In a Russian coastal town, Nikolai is forced to fight the corrupt mayor when he is told that his house will be demolished. He recruits a lawyer friend to help, but the man's arrival brings further misfortune for Nikolai and his family.
Deals with the most famous criminal in Czech Republic, the lawyer who continuously tries to free him; the circle of people on both sides of the law who want to keep him in jail and his infamous escape from prison.
Somewhere in Northern Russia in a small Russian Orthodox monastery lives an unusual man whose bizarre conduct confuses his fellow monks, while others who visit the island believe that the man has the power to heal, exorcise demons and foretell the future.
A story of a simple, naive Russian man Konek and the people around him: his love and her sister and a mysterious man. The film is set in 1957, time of changes, time of waiting for something big to happen.
The film required a larger budget than it may seem because the filmmakers wanted "Izgnanie" to be "out of time and place" and did their best so the audience would not guess where and when the film took place. Even car plates and signboards were designed specially for the film. The props were bought in Germany, the "town" part of the film was shot in Belgium and northern France, and the "country" part was shot in Moldova. See more »
From the outside, characters are clearly sophisticated enough and it is curious why connection never gets there.
A respectable family drama with its style and lethargic editing its main drawback, "Izgnanie" will also definitely test the patient, even Andrei Zvyagintsev's most loyal of fans. Insecurity over the plot is palpable as film overextends its welcome with pondering and introspective filming that doesn't quite translate well on screen. Plot and cinematography, especially in the countryside, offer some solace to art house fans, however audience will wonder why it took too long to make the point.
Film follows a middle class family as they go to the pastoral countryside, presumably where the paternal character, Alex (Konstantin Lavronenko) grew up. Plot only advances approximately an hour in the picture as a reveal is introduced. Character and story development is sporadic, definitely welcome, as it reminds audience that they aren't watching paint dry. The final act in the film, a flashback, carries the meatier part of the movie as it emphasizes the tragedy that happens earlier. Adultery, abortion and family secrets are aplenty, however seen and are better executed before.
Best actor nod for Konstantin Lavronenko at Cannes 2007 is somewhat deserving. It is indeed a subtle performance, however doesn't hold a candle to other actors vying for the same gong.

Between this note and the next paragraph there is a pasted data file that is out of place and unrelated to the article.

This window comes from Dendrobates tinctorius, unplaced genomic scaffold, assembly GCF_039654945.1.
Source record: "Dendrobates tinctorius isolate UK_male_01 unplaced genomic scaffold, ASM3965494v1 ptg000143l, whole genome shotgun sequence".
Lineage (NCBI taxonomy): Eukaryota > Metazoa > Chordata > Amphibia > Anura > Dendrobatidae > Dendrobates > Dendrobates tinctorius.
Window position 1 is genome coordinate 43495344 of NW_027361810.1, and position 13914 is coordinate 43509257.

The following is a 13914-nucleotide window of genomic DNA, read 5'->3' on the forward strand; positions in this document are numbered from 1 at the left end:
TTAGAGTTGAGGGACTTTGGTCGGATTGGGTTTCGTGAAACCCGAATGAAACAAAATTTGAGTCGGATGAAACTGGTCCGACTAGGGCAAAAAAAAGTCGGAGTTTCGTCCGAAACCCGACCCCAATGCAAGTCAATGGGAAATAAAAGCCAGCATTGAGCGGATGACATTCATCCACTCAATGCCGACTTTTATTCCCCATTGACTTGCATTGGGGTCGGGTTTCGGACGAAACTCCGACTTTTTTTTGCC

With an abundance of establishing shots and transport moving in and out of frame, the film could have easily eliminated 30 minutes of its 2 and a half-hour running time. Anna Mass, the editor, has puzzled together a film that wallows in atmosphere and creates images that are borderline pseudo-cathartic. Such scenes include a 3-minute trailing shot of water flowing from a water source that stopped delivering hydration before. May have functioned as time change and indication of liminal moment, but overly indulgent nonetheless, as it feels that it's delivered as art for art's sake.
Adapted from a novel by William Saroyan, it is clear that translation is also a problem. With the production of the film being abject to the characters, audience is clearly not allowed into these personalities, only as observers. This abjectivity produces lack of engagement that a plot like this could easily flourish on. From the outside, characters are clearly sophisticated enough and it is curious why connection never gets there.
English title is marketed as "The Banishment" as it may signify a plethora of themes and undertones in the movie. It straight up refers to the family's eviction from their 'idealised' Eden in a midtown neighborhood (although clearly far from it as it is depicted as violent and drab), but also refers to the individual isolation of the characters from one another. They are all devoid of communication or any sort of outward emotional connection, except for hate, contempt and the chains of nuclear family. Film becomes a burning effigy to families that are only bonded because they have to.
What could have been a beautifully insightful movie on the danger of disregard of family bonds, film overachieves in being meditative to a fault: dragging its run time to way beyond its limits, diluting its intended purpose. The patient will find satisfaction but will still notice the film's over the top brooding by overstuffing it with non-consequential establishing shots, pretending to be worth more than it is.
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